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Commonwealth v. Almele

Appeals Court of Massachusetts, Bristol

March 27, 2015

Commonwealth
v.
Marwan M. Almele

Argued December 9, 2014.

Complaint received and sworn to in the New Bedford Division of the District Court Department on October 22, 2010.

The case was tried before Christopher D. Welch, J.

Patrick A. Michaud for the defendant.

Shoshana E. Stern, Assistant District Attorney, for the Commonwealth.

Present: Cohen, Fecteau, & Massing, JJ.

OPINION

[27 N.E.3d 834] Fecteau, J.

The defendant appeals from his convictions, following a jury trial in the District Court, of unlawful possession of class B and C controlled substances with intent to distribute, in violation of G. L. c. 94C, § § 32A( a ) and 32B( a ), respectively, and possession of a class B controlled substance, in violation of G. L.

Page 219

c. 94C, § 34.[1] He contends that the judge erred in permitting statements of a purported coventurer to be admitted against him without sufficient evidence, independent of those statements, of the existence of such a joint venture or conspiracy of which he was a part. He further contends that his motion for a required finding of not guilty was denied in error as evidence of his involvement as a joint venturer was insufficient. He also complains that opinion testimony from a police officer was erroneously admitted [27 N.E.3d 835] in evidence and that the officer impermissibly offered an opinion on the defendant's guilt. As we are unpersuaded bye these contentions, we affirm the convictions.

Background.

From the evidence admitted during the Commonwealth's case in chief, including statements of the defendant's nephew, alleged by the Commonwealth as a coventurer of the defendant, the jury could have found the following facts.[2] On October 21, 2010, Captain Paul Oliveira of the New Bedford police department drug unit began a drug investigation as a result of a telephone call to the department's anonymous tip line. He called the telephone number that was provided through the tip, and spoke a number of times with one Ahmad, a person whose voice he recognized as someone who had provided information to him in an investigation a few years earlier. In speaking with Ahmad, Oliveira testified that he had heard that Ahmad was " trying to get rid of some Percocets," and Oliveira indicated that he was interested in purchasing the pills. Ahmad agreed, but explained that the pills were not his but his uncle's, who got thirty-milligram and ten-milligram pills by prescription, 180 of each per month, but had just twenty thirty-milligram pills remaining for sale, for " 500 bucks, thirty bucks a pill." He continued that his uncle " likes selling them in 100, 100-pack," and would give a much better deal if Oliveira bought in that quantity. Ahmad explained that his uncle had " just sold 100, his last 100 of the, ah, of the tens," for $400, or four dollars per pill, and if he [Oliveira] wanted to buy 100 pills next time, Ahmad said, he could get him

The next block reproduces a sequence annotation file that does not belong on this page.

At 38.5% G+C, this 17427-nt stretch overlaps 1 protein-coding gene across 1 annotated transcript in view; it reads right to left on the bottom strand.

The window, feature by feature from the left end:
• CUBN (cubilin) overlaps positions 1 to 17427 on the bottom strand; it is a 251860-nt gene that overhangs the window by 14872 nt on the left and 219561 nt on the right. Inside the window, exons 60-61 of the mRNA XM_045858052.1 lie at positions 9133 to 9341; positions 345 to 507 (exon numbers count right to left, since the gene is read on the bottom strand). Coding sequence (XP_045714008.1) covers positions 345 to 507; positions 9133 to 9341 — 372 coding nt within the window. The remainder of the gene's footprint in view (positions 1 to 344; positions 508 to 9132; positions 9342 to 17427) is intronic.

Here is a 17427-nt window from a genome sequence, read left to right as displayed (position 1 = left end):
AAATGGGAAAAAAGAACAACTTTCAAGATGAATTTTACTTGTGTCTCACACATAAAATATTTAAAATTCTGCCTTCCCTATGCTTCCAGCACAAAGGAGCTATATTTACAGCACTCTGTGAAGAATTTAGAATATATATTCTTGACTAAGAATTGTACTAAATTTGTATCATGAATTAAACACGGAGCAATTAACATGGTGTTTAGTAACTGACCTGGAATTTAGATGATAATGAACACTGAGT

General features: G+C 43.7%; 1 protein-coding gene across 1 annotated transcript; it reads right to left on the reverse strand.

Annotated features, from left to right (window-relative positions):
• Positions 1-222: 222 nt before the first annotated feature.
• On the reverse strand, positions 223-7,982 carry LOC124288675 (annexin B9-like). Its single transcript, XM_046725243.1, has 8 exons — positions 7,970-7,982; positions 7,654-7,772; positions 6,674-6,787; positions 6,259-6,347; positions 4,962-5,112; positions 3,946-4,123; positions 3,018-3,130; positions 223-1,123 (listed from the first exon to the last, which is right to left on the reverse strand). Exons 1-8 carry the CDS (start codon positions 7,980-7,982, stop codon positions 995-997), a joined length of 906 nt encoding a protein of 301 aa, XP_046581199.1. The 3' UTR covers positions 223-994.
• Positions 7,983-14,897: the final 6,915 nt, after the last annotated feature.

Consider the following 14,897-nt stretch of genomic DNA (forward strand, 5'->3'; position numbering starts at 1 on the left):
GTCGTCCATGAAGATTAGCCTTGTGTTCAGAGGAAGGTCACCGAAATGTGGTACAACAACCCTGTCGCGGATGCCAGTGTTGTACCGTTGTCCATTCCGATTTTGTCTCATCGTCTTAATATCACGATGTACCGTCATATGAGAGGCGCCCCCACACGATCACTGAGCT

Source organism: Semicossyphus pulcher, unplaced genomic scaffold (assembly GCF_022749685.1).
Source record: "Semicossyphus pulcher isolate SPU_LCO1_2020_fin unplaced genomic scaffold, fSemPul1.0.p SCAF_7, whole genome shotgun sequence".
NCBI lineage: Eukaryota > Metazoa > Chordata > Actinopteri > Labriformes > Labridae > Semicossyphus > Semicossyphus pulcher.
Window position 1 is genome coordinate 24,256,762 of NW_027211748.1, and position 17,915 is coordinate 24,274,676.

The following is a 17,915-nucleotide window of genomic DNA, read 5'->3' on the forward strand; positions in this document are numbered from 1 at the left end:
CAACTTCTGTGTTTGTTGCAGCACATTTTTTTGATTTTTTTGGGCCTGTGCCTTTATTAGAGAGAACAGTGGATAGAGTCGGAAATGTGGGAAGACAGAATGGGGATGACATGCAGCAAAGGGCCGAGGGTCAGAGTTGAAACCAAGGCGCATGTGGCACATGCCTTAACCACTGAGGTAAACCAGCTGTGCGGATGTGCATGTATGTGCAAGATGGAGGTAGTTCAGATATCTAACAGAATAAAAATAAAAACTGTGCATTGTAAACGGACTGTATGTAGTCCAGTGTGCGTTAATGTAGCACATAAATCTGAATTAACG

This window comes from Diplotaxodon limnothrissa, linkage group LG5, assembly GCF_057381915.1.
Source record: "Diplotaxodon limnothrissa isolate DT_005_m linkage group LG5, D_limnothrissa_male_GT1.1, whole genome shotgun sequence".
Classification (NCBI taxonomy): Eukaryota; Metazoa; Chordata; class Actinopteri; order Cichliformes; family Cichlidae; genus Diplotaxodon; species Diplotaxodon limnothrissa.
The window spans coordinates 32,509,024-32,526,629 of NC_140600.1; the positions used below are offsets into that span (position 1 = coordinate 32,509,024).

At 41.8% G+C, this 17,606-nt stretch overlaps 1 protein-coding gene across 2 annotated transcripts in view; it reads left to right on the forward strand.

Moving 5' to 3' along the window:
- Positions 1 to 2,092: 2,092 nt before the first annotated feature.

Page 220

a better deal than the thirty dollars per pill he was currently offering.

They discussed arrangements for a purchase, including that Oliveira would have to pick him up and bring him to his uncle's house, as Ahmad had no other way of getting there, and because his uncle was babysitting and could not get to Ahmad's house. The arrangement also included the location for picking him up, that the $500 be shown up front, and that Ahmad would then direct Oliveira to his uncle's house, from which his uncle would emerge and do the deal outside so that Oliveira would neither have to give the money to Ahmad nor have to go inside the house himself. Because Oliveira was fearful that Ahmad would recognize him, he arranged with Detective Candido Trinidad, another member of the narcotics unit, to act in his stead, having explained to him the arrangements he had made with Ahmad.

At the time Trinidad approached the location to pick up Ahmad, Oliveira, who was surveilling him, was on the telephone with Ahmad, and could see Ahmad walking down the street " watching," while talking on the telephone with him. Trinidad picked up Ahmad, who sat in the front passenger seat, and they drove to 480 Cottage Street, Ahmad's uncle's house. Along the way, they spoke about the possibility of Trinidad's purchasing more pills in the future from Ahmad's uncle, at a ...


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